A U.S.-based study sought to assess whether the age at which a person retires impacts the length of his/her life. The study examines if there is any survival advantage for individuals who retire early.
The age of retirement was compared to the mortality of the participant; the subjects retired at 55, 60 or 65. The study found that the mortality rate was higher in individuals who retired early; individuals who retired at 55 had a much higher mortality rate than individuals who retired at either 60 or 65. Understandably, retirement age interacted with other known demographic predictors of mortality. Participants who lived in low socioeconomic (SES) conditions had a higher mortality rate than retirees in high SES conditions. Among the employees who retired at 55, the risk of dying was 80% greater for men.
It is theorized that retiring early has an association with a higher rate of mortality because early retirees decrease their physical, social, and mental activities earlier than later retirees. These decreased activities put them at greater risk for recurring health problems. Individuals who had recurring health problems and retired early because of these problems were also found to have a higher mortality rate.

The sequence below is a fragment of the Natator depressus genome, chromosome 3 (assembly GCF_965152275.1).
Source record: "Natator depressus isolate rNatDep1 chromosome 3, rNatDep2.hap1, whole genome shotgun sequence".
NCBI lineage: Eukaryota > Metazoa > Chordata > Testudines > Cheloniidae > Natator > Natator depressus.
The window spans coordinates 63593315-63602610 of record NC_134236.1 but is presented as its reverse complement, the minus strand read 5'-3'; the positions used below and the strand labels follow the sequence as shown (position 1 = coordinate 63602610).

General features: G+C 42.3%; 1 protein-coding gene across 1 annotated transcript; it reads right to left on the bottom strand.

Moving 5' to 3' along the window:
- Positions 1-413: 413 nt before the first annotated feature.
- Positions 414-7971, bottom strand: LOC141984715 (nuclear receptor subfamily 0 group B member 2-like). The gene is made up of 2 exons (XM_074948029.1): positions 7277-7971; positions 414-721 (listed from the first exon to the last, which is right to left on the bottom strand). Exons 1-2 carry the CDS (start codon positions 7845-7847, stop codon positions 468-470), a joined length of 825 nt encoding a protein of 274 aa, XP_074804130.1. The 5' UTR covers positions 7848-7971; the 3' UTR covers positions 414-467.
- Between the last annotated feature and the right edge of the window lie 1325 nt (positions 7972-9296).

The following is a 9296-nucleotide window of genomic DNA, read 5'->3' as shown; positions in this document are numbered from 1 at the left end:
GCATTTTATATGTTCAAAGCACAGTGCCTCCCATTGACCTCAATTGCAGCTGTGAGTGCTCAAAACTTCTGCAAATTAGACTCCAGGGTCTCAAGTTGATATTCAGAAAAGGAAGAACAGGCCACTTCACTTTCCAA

Although many older adults remain active after they retire, many become significantly more sedentary each year after retirement. Health and wellness educators need to focus on the elevated risks that come along with retirement by promoting active lifestyles and wellness behaviors into old age.
Source: Tsai, S., Wendt, J., et al. Age at Retirement and Long Term Survival of an Industrial Population: Prospective Cohort Study. BMJ, doi:10.1136/bmj.38586.448704.E0.